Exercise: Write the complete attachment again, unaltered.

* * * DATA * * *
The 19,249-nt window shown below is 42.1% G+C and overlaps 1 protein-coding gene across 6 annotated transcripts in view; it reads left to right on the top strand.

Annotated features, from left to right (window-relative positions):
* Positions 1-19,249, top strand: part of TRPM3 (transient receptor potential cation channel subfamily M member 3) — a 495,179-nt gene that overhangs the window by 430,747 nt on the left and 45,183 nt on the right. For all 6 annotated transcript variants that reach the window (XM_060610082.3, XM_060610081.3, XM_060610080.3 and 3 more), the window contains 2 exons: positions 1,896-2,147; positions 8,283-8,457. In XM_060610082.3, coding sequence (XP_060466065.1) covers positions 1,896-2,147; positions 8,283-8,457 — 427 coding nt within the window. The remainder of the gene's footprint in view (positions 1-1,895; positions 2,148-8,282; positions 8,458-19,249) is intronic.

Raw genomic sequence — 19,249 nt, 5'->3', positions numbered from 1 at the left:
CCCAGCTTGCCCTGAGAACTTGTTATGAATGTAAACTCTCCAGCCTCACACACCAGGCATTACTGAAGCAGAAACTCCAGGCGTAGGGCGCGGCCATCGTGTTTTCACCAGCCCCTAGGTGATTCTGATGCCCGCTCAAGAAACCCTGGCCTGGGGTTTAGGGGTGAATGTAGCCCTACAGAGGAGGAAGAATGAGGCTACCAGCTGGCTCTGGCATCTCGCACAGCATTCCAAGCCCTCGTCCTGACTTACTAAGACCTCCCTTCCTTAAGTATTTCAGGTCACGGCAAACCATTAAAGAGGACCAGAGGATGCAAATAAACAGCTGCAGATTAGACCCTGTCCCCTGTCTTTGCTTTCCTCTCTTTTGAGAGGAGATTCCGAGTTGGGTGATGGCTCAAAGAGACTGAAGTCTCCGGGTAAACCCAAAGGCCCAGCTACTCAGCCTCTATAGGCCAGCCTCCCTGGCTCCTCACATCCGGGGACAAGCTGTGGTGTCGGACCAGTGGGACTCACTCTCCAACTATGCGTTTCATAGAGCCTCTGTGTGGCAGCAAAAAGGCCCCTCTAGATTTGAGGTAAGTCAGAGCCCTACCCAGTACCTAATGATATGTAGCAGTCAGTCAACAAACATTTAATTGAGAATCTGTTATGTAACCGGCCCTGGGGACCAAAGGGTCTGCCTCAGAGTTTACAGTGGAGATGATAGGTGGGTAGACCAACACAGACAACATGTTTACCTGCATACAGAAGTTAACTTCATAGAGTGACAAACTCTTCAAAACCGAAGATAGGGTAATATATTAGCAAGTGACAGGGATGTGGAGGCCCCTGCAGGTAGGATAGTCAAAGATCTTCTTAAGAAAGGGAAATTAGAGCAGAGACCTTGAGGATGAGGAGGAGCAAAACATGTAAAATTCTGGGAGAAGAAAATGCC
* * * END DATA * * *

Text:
The 19,249-nt window shown below is 42.1% G+C and overlaps 1 protein-coding gene across 6 annotated transcripts in view; it reads left to right on the top strand.

Annotated features, from left to right (window-relative positions):
* Positions 1-19,249, top strand: part of TRPM3 (transient receptor potential cation channel subfamily M member 3) — a 495,179-nt gene that overhangs the window by 430,747 nt on the left and 45,183 nt on the right. For all 6 annotated transcript variants that reach the window (XM_060610082.3, XM_060610081.3, XM_060610080.3 and 3 more), the window contains 2 exons: positions 1,896-2,147; positions 8,283-8,457. In XM_060610082.3, coding sequence (XP_060466065.1) covers positions 1,896-2,147; positions 8,283-8,457 — 427 coding nt within the window. The remainder of the gene's footprint in view (positions 1-1,895; positions 2,148-8,282; positions 8,458-19,249) is intronic.

Raw genomic sequence — 19,249 nt, 5'->3', positions numbered from 1 at the left:
CCCAGCTTGCCCTGAGAACTTGTTATGAATGTAAACTCTCCAGCCTCACACACCAGGCATTACTGAAGCAGAAACTCCAGGCGTAGGGCGCGGCCATCGTGTTTTCACCAGCCCCTAGGTGATTCTGATGCCCGCTCAAGAAACCCTGGCCTGGGGTTTAGGGGTGAATGTAGCCCTACAGAGGAGGAAGAATGAGGCTACCAGCTGGCTCTGGCATCTCGCACAGCATTCCAAGCCCTCGTCCTGACTTACTAAGACCTCCCTTCCTTAAGTATTTCAGGTCACGGCAAACCATTAAAGAGGACCAGAGGATGCAAATAAACAGCTGCAGATTAGACCCTGTCCCCTGTCTTTGCTTTCCTCTCTTTTGAGAGGAGATTCCGAGTTGGGTGATGGCTCAAAGAGACTGAAGTCTCCGGGTAAACCCAAAGGCCCAGCTACTCAGCCTCTATAGGCCAGCCTCCCTGGCTCCTCACATCCGGGGACAAGCTGTGGTGTCGGACCAGTGGGACTCACTCTCCAACTATGCGTTTCATAGAGCCTCTGTGTGGCAGCAAAAAGGCCCCTCTAGATTTGAGGTAAGTCAGAGCCCTACCCAGTACCTAATGATATGTAGCAGTCAGTCAACAAACATTTAATTGAGAATCTGTTATGTAACCGGCCCTGGGGACCAAAGGGTCTGCCTCAGAGTTTACAGTGGAGATGATAGGTGGGTAGACCAACACAGACAACATGTTTACCTGCATACAGAAGTTAACTTCATAGAGTGACAAACTCTTCAAAACCGAAGATAGGGTAATATATTAGCAAGTGACAGGGATGTGGAGGCCCCTGCAGGTAGGATAGTCAAAGATCTTCTTAAGAAAGGGAAATTAGAGCAGAGACCTTGAGGATGAGGAGGAGCAAAACATGTAAAATTCTGGGAGAAGAAAATGCC